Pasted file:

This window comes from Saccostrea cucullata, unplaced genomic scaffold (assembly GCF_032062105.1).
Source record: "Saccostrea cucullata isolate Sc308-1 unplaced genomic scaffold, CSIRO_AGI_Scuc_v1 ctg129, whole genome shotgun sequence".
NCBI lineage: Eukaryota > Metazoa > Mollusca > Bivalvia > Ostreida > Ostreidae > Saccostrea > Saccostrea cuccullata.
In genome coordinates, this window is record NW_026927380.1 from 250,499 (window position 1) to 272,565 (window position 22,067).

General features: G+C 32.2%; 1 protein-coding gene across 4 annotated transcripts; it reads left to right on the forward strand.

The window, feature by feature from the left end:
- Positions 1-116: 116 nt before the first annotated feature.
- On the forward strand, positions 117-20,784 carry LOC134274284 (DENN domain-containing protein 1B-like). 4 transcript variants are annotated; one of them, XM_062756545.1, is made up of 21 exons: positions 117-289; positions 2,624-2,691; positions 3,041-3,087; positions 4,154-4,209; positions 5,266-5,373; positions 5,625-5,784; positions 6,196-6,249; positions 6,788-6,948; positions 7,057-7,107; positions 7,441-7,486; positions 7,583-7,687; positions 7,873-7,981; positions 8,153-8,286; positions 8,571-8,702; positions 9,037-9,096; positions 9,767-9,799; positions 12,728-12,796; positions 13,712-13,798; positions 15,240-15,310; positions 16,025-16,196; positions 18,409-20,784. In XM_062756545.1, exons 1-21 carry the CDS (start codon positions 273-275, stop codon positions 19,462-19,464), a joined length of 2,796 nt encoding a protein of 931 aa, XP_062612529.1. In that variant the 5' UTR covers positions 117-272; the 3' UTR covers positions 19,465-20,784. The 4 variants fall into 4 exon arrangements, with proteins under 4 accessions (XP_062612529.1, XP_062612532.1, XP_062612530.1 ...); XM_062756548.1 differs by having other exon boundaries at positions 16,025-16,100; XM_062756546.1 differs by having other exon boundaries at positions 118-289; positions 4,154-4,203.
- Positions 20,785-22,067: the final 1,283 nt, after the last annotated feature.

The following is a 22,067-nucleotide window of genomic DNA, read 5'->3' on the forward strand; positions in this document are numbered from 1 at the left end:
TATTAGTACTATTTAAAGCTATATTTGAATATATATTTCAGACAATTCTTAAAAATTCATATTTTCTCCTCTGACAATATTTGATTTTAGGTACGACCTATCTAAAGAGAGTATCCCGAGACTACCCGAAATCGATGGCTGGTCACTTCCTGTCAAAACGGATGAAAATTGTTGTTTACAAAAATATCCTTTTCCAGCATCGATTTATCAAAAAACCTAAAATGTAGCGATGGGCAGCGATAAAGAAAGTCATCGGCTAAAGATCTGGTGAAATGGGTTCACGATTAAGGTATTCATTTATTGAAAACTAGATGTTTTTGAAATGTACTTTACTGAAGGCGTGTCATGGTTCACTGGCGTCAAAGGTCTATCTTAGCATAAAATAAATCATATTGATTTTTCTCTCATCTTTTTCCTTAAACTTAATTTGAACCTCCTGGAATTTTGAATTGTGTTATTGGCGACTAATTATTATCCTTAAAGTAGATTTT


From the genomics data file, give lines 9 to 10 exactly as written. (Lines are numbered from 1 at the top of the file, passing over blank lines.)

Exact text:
- Positions 20,785-22,067: the final 1,283 nt, after the last annotated feature.

The following is a 22,067-nucleotide window of genomic DNA, read 5'->3' on the forward strand; positions in this document are numbered from 1 at the left end: